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Methods for estimating causal relationships of adverse events with dietary supplements.

Ide K, Yamada H, Kitagawa M, Kawasaki Y, Buno Y, Matsushita K, Kaji M, Fujimoto K, Waki M, Nakashima M, Umegaki K - BMJ Open (2015)

Bottom Line: Dietary supplement use has increased over past decades, resulting in reports of potentially serious adverse events.Causal relationship assessment using prospectively collected data. 4 dietary supplement experts, 4 pharmacists and 11 registered dietitians (5 men and 14 women) examined 200 case reports of suspected adverse events using the modified Naranjo scale and the modified Food and Drug Administration (FDA) algorithm.Modified FDA algorithm: Fleiss' κ (95% CI) 0.622 (0.622 to 0.622).

View Article: PubMed Central - PubMed

Affiliation: Department of Drug Evaluation & Informatics, Graduate School of Pharmaceutical Sciences, University of Shizuoka, Shizuoka, Japan.

No MeSH data available.


Related in: MedlinePlus

(A) Distribution of results for the modified Naranjo scale. (B) Distribution of results for the modified Food and Drug Administration (FDA) algorithm.
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BMJOPEN2015009038F3: (A) Distribution of results for the modified Naranjo scale. (B) Distribution of results for the modified Food and Drug Administration (FDA) algorithm.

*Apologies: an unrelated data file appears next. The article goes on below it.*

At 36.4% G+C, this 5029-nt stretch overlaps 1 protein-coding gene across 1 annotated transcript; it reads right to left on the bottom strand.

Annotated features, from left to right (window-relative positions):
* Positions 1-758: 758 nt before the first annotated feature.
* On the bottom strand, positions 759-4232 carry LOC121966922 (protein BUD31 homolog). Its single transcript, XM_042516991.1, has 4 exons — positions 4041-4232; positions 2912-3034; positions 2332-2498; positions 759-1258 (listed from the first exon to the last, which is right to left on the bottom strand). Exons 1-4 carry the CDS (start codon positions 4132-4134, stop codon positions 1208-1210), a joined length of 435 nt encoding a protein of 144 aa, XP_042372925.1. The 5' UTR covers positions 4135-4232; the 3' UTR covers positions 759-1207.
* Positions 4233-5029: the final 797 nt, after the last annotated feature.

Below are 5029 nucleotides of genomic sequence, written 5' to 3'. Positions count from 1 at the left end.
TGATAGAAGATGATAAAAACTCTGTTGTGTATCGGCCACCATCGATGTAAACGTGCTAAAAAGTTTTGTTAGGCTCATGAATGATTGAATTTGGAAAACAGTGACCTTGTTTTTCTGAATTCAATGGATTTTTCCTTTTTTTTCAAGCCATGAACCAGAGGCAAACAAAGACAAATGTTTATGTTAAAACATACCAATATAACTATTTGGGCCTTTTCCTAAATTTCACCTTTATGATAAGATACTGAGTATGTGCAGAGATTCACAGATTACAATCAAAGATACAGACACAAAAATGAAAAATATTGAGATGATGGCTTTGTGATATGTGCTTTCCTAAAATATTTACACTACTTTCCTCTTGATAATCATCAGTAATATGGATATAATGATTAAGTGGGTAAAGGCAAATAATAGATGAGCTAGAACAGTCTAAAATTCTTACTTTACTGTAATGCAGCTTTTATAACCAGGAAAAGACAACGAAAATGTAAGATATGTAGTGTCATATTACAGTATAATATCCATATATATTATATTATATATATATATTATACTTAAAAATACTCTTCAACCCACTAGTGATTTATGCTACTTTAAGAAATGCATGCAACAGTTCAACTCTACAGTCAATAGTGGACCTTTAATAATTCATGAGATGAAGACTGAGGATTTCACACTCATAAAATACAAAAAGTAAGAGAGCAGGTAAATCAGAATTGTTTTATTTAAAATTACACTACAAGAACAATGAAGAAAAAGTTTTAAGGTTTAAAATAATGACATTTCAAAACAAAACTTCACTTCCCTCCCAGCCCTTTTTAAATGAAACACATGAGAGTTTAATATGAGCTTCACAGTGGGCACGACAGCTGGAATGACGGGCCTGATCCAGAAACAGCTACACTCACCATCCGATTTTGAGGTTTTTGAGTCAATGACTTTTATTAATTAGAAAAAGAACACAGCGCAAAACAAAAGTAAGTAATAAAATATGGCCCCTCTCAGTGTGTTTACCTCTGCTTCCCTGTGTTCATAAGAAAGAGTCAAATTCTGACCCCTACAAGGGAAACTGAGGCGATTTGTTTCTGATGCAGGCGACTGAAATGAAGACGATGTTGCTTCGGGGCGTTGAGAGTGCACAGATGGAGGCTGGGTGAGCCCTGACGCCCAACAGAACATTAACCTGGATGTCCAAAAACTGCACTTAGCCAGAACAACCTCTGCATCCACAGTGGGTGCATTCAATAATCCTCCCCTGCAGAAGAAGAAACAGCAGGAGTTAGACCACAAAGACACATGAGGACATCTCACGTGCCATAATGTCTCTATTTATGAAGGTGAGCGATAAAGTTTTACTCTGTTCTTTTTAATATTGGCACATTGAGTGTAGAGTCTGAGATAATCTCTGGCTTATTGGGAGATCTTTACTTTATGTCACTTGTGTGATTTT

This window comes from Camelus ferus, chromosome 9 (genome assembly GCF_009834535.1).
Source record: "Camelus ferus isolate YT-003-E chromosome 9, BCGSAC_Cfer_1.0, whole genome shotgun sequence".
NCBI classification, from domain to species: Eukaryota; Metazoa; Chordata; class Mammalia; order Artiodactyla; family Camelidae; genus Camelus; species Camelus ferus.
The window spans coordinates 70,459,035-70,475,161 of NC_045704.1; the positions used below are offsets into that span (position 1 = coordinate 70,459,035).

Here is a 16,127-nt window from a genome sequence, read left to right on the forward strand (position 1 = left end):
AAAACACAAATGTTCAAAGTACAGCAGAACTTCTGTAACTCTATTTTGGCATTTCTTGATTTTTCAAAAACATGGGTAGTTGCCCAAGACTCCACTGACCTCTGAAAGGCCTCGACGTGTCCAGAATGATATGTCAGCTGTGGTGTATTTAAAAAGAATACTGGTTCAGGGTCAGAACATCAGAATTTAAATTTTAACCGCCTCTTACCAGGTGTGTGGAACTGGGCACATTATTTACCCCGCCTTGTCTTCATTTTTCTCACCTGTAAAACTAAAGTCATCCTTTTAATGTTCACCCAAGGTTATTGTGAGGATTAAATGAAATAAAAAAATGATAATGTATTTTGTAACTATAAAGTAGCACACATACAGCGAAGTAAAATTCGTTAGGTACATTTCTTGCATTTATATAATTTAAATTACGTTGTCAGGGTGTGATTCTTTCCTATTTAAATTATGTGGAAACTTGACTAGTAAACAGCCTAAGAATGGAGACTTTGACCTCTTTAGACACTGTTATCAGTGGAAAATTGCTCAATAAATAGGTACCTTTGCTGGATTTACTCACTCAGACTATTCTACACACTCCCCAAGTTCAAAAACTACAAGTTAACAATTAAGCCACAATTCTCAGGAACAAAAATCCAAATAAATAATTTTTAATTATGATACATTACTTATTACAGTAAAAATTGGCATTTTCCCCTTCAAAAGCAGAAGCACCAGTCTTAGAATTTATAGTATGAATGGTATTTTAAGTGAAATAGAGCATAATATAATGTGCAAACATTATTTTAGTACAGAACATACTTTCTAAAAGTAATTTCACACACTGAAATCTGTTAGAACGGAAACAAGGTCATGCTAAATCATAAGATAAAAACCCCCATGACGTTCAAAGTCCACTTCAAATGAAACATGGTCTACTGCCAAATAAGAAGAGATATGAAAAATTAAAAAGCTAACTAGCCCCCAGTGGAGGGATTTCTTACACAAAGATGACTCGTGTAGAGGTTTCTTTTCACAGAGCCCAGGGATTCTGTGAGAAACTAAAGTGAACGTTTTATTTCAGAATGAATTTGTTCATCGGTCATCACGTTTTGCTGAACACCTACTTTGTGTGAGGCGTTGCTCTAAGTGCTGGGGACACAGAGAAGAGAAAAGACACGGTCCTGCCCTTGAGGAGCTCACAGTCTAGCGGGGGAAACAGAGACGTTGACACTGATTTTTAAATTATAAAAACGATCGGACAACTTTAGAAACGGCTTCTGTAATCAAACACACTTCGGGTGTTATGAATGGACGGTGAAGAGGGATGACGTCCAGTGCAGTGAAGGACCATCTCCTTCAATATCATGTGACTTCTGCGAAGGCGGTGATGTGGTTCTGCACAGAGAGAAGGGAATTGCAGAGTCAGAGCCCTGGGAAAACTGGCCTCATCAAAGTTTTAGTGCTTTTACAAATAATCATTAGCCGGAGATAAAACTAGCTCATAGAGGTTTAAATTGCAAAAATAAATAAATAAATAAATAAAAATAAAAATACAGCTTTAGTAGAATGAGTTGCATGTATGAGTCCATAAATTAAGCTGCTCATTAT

Mentions: The modified Naranjo scale and the modified FDA algorithm are shown in figures 1 and 2. All assessors evaluated 200 case reports using the modified Naranjo scale and the modified FDA algorithm. No results were missing from the case report evaluations. The distribution of evaluation results is shown in figure 3A, B. These case reports were based on voluntary consumer reports, included incomplete reporting and were not standardised for the evaluation of causal relationships. Most of the 200 case reports were categorised as ‘lack of information’ or ‘possible’. The median (range) of cases in ‘lack of information’ using the modified Naranjo scale was 64 (8-143) and the corresponding values using the modified FDA scale were 64 (8-142) cases. The ‘possible’ category included a median (range) of 88 (19-136) cases using the modified Naranjo scale and 90 (17-138) cases using the modified FDA scale. The information on dosage, previous similar events and objective evidence was particularly poorly reported in these case reports. A large proportion of the cases were mild. Skin symptoms such as pruritus (n=56) and gastrointestinal symptoms such as abdominal discomfort (n=62) were the most common. However, two serious adverse events related to hepatic dysfunction were reported. In one serious case, a woman started to take a dietary supplement for weight loss. Two weeks after commencing this treatment, her health deteriorated and she presented at a general hospital. Laboratory analyses revealed abnormal hepatic enzyme results and she was diagnosed with liver dysfunction. This condition resolved after over 2 weeks of hospitalisation. The attending doctor considered that the patient's dietary supplement had caused her liver dysfunction. In another case, a woman had been taking a dietary supplement for weight control for several months and had experienced fatigue for several weeks. She presented at a general hospital, where laboratory analyses revealed abnormal hepatic enzyme results and she was diagnosed with hepatitis. Her attending doctor considered that this was due to the dietary supplement. The patient's hepatitis improved after around 2 weeks’ hospitalisation.